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  5. "Feumaidh tu tiocaid."

"Feumaidh tu tiocaid."

Translation:You need a ticket.

April 27, 2020



In this sentence, the pronoun is tu. In sentences where a form of to be comes first, the pronoun is thu.

That reminds me of consonant mutations in Welsh.

Is it the case that initial verbs that are forms of to be cause h-prosthesis of the following subject pronoun (or another mutation I don't know the terminology for), but other verbs don't?


You are confusing a few things here.

  1. This is not the h-prothesis (or, as you wrote, h-prosthesis) – that happens when the sound /h/ appears before words beginning with a vowel, eg. na h-Alba of Scotland with the prothetic h before Alba.
  2. The mutation in question here is lenition (the only consonant mutation that really happens in Gaelic).
  3. It is not caused by the verb. In Scottish Gaelic the pronoun shortened its vowel and got lenited basically everywhere, becoming modern thu – that’s the default form (historically could be lenited in various contexts, and modern Scottish Gaelic generalized the lenited form as the default). See how eg. James is there would be tha Seumas ann – no lenition to Seumas.

Now, the question is: why thu is not lenited here?

And the answer is that thu, tu, because it starts with a historically dental stop /t/, is delenited (or resists lenition) after verb forms historically ending in a dental consonant (one of: D, N, T, L, S; or historically lenited DH, TH) – because in those contexts, when both forms (lenited thu and not lenited tu) still coexisted, the lenited one could never happen.

Since feumaidh ends in -idh which historically was dental /ð’/, in that context thu is delenited to tu. This will happen mostly in future tense and conditional mood which end in -idh and -dh respectively. But also after past copula bu (which historically was budh), eg. bu tu an gaisgeach what a hero you were!, lit. you were the hero.

See also Personal pronouns in Wikipedia article on Gaelic grammar.


1) Thanks for this. Sorry for calling it h-proSthesis. I'd love to say that was a typo but I think I just misunderstood the term!

2) So it is a mutation, and it's lenition. I've got another question if I may: I thought lenition was about palatisation. But neither tu or thu are palatised as far as I can tell. What exactly is lenition then?

3) I'm a bit confused. You say that historically was lenited to thu. Then you say "Now, the question is: why thu is not lenited here?" Does this mean that lenition of a lenited consonant doesn't take you back to where you were? thutu ?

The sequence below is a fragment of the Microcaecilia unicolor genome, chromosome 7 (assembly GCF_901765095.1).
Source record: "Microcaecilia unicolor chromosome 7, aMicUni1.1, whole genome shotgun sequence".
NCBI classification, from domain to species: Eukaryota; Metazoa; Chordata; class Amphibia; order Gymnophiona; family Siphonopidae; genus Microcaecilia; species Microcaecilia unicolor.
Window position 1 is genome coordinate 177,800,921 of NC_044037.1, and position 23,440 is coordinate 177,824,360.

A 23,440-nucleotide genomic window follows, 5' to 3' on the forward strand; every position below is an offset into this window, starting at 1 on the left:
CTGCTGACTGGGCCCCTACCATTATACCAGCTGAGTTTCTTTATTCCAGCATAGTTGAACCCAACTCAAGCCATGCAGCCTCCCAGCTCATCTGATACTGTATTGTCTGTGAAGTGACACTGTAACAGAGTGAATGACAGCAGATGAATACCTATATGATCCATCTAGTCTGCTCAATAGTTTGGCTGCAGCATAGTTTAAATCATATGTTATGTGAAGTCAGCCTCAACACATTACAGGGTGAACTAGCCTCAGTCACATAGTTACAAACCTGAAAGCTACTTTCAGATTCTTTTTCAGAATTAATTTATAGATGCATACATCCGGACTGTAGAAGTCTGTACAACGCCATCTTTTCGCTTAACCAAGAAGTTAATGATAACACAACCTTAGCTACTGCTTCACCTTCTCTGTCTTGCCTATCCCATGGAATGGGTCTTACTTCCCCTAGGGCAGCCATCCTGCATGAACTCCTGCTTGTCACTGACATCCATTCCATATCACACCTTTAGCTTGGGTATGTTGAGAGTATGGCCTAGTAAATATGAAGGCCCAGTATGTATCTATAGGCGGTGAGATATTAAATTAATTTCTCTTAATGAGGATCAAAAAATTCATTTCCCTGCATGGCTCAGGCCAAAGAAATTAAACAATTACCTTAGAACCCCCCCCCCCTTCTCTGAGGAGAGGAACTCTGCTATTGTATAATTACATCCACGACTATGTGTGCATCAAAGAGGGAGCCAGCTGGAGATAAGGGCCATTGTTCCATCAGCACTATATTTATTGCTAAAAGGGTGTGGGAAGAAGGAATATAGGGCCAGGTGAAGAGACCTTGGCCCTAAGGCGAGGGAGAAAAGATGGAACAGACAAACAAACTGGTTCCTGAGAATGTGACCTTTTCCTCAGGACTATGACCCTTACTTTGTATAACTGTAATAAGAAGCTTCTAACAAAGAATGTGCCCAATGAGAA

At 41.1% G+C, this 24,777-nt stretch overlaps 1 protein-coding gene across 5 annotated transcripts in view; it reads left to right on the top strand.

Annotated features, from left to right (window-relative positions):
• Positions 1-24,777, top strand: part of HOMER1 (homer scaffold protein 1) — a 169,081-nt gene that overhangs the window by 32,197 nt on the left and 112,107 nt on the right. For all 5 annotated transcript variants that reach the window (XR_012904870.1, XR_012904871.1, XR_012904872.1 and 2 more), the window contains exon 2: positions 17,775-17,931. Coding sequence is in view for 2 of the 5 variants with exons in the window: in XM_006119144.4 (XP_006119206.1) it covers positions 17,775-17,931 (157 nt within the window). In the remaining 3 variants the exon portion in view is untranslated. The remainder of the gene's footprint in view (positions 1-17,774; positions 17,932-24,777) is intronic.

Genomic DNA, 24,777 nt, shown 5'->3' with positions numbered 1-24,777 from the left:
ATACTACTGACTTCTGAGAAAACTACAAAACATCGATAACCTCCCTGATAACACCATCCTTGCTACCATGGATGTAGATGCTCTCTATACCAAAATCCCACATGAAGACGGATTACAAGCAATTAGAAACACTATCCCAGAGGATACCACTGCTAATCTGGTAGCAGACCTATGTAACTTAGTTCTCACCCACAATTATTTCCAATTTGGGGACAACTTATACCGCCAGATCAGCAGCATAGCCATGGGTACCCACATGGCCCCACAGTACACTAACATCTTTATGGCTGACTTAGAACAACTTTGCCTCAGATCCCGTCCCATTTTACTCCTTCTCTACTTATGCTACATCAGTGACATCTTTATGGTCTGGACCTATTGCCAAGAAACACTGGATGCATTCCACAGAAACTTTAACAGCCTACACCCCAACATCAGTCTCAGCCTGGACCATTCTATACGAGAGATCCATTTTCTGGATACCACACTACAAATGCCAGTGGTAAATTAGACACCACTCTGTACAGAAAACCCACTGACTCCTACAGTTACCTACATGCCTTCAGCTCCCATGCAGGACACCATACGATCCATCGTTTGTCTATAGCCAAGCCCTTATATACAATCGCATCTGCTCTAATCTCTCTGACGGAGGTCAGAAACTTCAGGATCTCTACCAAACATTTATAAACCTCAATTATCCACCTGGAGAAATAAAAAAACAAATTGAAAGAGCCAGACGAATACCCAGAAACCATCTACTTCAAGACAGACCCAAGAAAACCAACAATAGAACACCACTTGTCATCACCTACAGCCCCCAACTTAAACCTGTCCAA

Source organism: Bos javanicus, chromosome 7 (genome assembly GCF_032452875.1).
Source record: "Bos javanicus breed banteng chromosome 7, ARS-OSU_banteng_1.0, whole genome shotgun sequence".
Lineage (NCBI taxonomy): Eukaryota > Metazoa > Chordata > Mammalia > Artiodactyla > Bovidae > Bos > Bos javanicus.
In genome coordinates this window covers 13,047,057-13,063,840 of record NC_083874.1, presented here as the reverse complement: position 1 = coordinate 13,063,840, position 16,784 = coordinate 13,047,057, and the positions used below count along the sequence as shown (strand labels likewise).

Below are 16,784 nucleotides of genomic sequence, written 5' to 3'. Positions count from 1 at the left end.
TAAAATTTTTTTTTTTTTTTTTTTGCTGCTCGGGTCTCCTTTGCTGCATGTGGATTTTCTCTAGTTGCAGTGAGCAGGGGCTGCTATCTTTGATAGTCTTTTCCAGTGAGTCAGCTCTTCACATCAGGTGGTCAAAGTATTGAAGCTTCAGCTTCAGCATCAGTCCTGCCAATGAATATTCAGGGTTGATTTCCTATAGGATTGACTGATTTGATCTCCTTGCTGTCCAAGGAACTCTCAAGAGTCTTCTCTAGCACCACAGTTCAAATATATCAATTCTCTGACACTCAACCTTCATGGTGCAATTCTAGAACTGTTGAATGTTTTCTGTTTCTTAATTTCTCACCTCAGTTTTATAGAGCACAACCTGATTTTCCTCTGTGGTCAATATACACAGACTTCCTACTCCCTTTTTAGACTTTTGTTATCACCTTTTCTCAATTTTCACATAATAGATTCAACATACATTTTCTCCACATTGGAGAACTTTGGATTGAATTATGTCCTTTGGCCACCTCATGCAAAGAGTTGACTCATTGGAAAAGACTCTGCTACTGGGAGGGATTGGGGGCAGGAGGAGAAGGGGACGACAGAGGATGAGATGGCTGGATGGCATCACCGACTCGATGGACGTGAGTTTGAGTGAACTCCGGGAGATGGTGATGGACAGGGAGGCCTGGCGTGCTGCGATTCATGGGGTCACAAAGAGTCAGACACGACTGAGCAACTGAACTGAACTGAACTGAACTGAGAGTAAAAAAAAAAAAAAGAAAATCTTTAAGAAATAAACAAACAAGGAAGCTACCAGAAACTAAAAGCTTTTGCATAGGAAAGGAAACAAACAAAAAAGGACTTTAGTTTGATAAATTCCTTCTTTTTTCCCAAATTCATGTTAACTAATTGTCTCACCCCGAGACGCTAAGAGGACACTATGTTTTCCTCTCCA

Your main explanation is crystal clear! Thank you hugely, that really helps. It also helps explain one reason why Gàidhlig spelling can seem redundant to me - in at least this case, it can tell you when or when not to lenite, by showing the historical phonological environment.


1) proSthesis is OK too, both names are used, see here ;-).

2) Lenition comes from Latin lenis ‘soft, weak’. It means weakening consonants, making them more like vowels (more sonorous on the sonority scale). The strongest consonants are voiceless stops – they stop the airflow during speech entirely and are as farther from being a vowel as possible – there is no possibility to have a voiceless stop being a nucleus of a syllable; the weakest sounds in their consonantality are vowels which are voiced and don’t block the airflow at all; in the middle you have fricatives and liquids (or sonants) like l and r (which generally work as consonants, but can be the nuclei of syllables in some languages, see eg. Czech krk ‘neck’, one syllable).

Now, this weakening in Gaelic happens by:

  • changing most stops (/p/, /b/, /k/, /g/) and nasal /m/ to fricatives with the same place of articulation (respectively: /f/, /v/, /x/, /ɣ/, and again /v/, historically through nasal /ṽ/),
  • /t/ and /d/ to respectively /h/ and /ɣ/ (so dh and gh are pronounced the same today), but historically in Old Irish it also was the fricatives with the same place of articulation: /θ/ and /ð/,
  • /s/ to /h/,
  • and removing /f/ completely,
  • also liquids /r/, /l/, /n/ are affected to some extent but not marked in writing (slender /L’/ [ʎ̪] to [l̪], the trill /R/ [r] to a tap [ɾ], both broad [n̪ˠ] and slender [ɲ] to [n]).

In Welsh lenition (or soft mutation) does similar thing to voiced stops (they turn into voiced fricatives, /b/ → /v/, /d/ → /ð/, but /g/ disappears), but voiceless stops are voiced instead (eg. /p/ → /b/).

This is a quite common phonological phenomenon in many languages, eg. it’s very similar in Spanish where /b/ between vowels is pronounced [v] (or actually bilabial [β]) and /g/ between vowels is pronounced as [ɣ]. But in most languages it is purely a phonological thing where the consonants are weakend between vowels. In Celtic languages original vowels causing the weakening disappeared, but the mutations stayed as a grammatical feature.

3) Em, no. Lenition weakens the consonant, it cannot make it stronger again. ;-)


How do you distinguish between a boarding pass and a citation, or does tiocaid cover both?

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